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					www.backtomedicalschool.co.uk
Chris Curtis




 1941 - 2005
Chris Curtis




 1941 - 2005
www.backtomedicalschool.co.uk
A beginners guide to hepatitis.



       Dr Paul Southern
       Transplant Fellow, Leeds Liver Unit
• What is Hepatitis (What are LFT’s)
• How should we manage abnormal LFT’s
• Review of various causes of Hepatitis
  –   Hep A / B / C
  –   Autoimmune Hepatitis
  –   Haemachromatosis
  –   Acute Alcoholic Hepatitis
  –   Drug induced hepatitis
  –   NAFLD
                Hepatitis
hepatitis
/hepp titiss/
 • noun a disease in which the liver becomes
  inflamed and there is jaundice and other
  symptoms, mainly spread by a series of
  viruses (hepatitis A, B, and C) transmitted
  in blood or food.
      How does it present ?

• Asymptomatic patient

• BUPA Health screen

• Medicals
   What is Hepatitis (To us) ?
• Abnormality of the
  LFT’s
         Symptomatic Patient
•   TATT
•   ‘Drug’ monitoring
•   ‘At – risk’ populations
•   Itch
•   Other disorders
    – Vasculitis
    – Renal problems
                     LFT’s
•   Commonest misonmer in hospital
•   Static test
•   Do not reflect function
•   May be normal in severe liver disease
•   Abnormal in other conditions
•   Abnormal in normal patients
    – (0.5% of healthy USAF recruits)
                   LFT’s
•   ALT / AST
•   Bilirubin
•   Alkaline Phosphatase
•   Gamma GT
  Aminotransferase Enzymes
• Predominately intra-cellular enzymes
• AST – Liver, Heart, Kidney, Pancreas,
  muscles
• ALT – As AST, but predominately in the
  liver
• Sensitive indicators of hepatic cell
  inflammation
                     ALT
• Sensitive
  – Normal level <40
  – In injury up to 20,000



  Raised ALT = Liver cell damage = hepatitis
Gamma GT
                Gamma GT
• Very poor specificity

• Hugely sensitive

• ? Useful for tracking alcoholics

• (If you’ve checked it and it remains abnormal it
  requires investigation)
Alkaline Phosphatase & Bilirubin
• Alkaline Phosphatase
  – Liver, Bone, Intestine

• Liver Alk. P
  – Raised in cholestasis, biliary obstruction

• Bilirubin
  – Pre hepatic, hepatic or post-hepatic
 Commonest abnormal LFTs
• Asymptomatic patient with raised ALT –
  commonest referral to liver clinic

• Abnormality ranges from mild to severe
          Abnormal LFT’s
• What to do next ?



     REPEAT THEM
              What to do
• Patient with raised isolated ALT

• ALT 89 (0-40)

• ALT 190 (0-40)

• ALT 400 (0-40)
Management of persistant raised
     aminotransferases
• History
  –   General History
  –   Alcohol History – CAGE & DD
  –   Travel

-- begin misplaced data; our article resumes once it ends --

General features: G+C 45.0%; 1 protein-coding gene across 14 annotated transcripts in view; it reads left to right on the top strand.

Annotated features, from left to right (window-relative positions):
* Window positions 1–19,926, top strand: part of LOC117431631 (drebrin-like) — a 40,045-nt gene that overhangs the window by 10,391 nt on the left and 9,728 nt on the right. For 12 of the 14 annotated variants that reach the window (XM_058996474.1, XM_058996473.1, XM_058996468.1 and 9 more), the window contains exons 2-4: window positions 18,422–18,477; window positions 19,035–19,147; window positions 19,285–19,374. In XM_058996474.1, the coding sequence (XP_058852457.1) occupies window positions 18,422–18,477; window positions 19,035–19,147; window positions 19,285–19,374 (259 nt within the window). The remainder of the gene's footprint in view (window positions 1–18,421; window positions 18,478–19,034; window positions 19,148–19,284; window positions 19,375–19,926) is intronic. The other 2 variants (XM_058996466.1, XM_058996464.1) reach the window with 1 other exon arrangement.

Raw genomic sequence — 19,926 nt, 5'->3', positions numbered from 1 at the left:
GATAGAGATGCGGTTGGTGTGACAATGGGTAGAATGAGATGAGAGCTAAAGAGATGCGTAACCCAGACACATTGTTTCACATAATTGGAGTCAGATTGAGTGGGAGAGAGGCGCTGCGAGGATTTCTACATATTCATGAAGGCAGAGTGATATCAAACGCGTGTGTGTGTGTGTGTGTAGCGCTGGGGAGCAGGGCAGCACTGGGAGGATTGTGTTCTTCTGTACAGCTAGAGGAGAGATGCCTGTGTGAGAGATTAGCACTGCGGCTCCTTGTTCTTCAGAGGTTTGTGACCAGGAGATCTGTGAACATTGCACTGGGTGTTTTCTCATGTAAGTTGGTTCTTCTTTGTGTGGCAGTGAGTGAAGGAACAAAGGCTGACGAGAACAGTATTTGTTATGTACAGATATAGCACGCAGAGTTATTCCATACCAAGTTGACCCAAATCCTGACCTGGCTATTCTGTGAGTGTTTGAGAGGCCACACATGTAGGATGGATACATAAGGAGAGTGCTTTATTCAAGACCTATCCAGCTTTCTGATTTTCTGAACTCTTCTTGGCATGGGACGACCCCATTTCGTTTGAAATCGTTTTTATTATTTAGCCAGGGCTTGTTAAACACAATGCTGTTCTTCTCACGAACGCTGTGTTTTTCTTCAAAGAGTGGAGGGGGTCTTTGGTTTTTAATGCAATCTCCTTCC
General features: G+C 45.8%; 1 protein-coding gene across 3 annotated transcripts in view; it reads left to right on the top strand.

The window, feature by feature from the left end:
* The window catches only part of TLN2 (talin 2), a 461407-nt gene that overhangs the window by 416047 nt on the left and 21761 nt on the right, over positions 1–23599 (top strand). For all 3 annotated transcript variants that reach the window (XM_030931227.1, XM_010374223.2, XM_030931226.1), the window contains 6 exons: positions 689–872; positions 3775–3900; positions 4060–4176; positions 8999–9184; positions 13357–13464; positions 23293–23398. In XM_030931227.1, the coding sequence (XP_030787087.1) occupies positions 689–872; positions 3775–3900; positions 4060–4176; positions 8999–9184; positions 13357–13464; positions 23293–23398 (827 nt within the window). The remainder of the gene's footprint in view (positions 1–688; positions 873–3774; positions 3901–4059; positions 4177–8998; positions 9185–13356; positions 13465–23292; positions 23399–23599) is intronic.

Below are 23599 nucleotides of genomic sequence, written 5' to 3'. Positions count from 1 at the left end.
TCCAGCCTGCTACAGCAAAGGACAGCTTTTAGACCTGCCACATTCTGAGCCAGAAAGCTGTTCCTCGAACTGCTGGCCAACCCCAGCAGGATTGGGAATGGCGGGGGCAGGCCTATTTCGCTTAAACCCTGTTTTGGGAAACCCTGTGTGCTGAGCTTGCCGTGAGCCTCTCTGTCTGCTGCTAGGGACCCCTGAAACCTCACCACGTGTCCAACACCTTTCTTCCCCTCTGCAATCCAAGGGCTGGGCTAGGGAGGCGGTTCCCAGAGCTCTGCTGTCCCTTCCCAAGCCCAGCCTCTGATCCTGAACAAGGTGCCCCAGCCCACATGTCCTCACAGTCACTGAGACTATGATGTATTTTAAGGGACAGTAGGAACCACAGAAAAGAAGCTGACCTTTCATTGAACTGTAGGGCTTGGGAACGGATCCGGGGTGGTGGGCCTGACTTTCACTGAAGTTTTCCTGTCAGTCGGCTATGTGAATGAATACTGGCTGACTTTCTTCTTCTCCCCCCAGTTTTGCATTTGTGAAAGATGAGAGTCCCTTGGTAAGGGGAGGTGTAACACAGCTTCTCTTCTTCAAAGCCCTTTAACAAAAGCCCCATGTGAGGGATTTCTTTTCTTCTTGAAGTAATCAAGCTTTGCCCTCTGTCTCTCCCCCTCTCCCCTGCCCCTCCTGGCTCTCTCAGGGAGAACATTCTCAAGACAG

–   Sexual history
  –   Drug history
  –   Past medical history
              Examination
• Stigmata of chronic liver disease

There are lots !!
        Liver Aetiology Screen
•   Hepatitis A / B / C
•   Ferritin / Ceuroloplasmin /
•   alpha 1 anti-trypsin
•   Autoantibody screen
•   Immunoglobulins
•   Glucose
•   Ultrasound scan
                  Hepatitis
• What they are

• How & If we treat them

• Prognosis / Side effects

• ‘Nuggets’
                   Hepatitis A
• Commonest cause of hepatitis worldwide
• Faecal-oral transmission
• Outbreaks common
   – Schools, institutions
• Incubation is 28 days (15 – 50)
• Abrupt onset
   – fever, malaise, anorexia, nausea, abdominal discomfort,
     dark urine, and jaundice
• Symptoms – age related
  – <6yrs 70% asymptomatic
  – >15yrs 70% icteric


• Diagnosis
  – Blood test for Hep A IgM


• Prognosis
  – 0.1% <15 yr
  – 0.4% 15 – 39 yrs
  – 1.1% >40
               Hepatitis A
• Hepatitis A is not a chronic disorder
  – (But 10 % may have a relapsing course)

• Vaccination is effective
  – 2nd. Vaccination at 6/12 is mandatory

• The first sign in smokers is going off the
  fags !!
              Hepatitis B
• Vertical transmission from mother to baby
• Spread via blood
• Spead via sex

Contracted at birth – 90% develop chronic
 infection,
Contracted in adulthood, 95% clear the virus
        Hepatitis B Serology

• HBsAg – Hallmark of infection

• Anti HBs - Immunity

• Anti HBc (core) previous exposure
• HBeAg marker of viral replication

• (HBV DNA) – Direct marker
                 Hepatitis B
• Treatment
  – Interferon
     • As Hep C – unpleasant
  – Lamivudine
     • Mutation risk
• Prevention (Is better than cure)
  – Vaccinate household contacts
  – Vaccinate babies – (active +/- passive)
Hepatitis C
      • RNA Virus
      • 2/3 of ‘Transfusion
        Related Hepatitis
      • 1991 Blood Screening
        began
    Hepatitis C - Prevalence
• 30 – 40,000 diagnosed in UK
• 400,000 infected in UK
• 5 million infected USA

• 60% of drug users HCV +ve
• >40 % of prison population
              Hepatitis C
• ‘Hep C’ on blood request = antibody test

• 85% Hep C antibody reactive will have the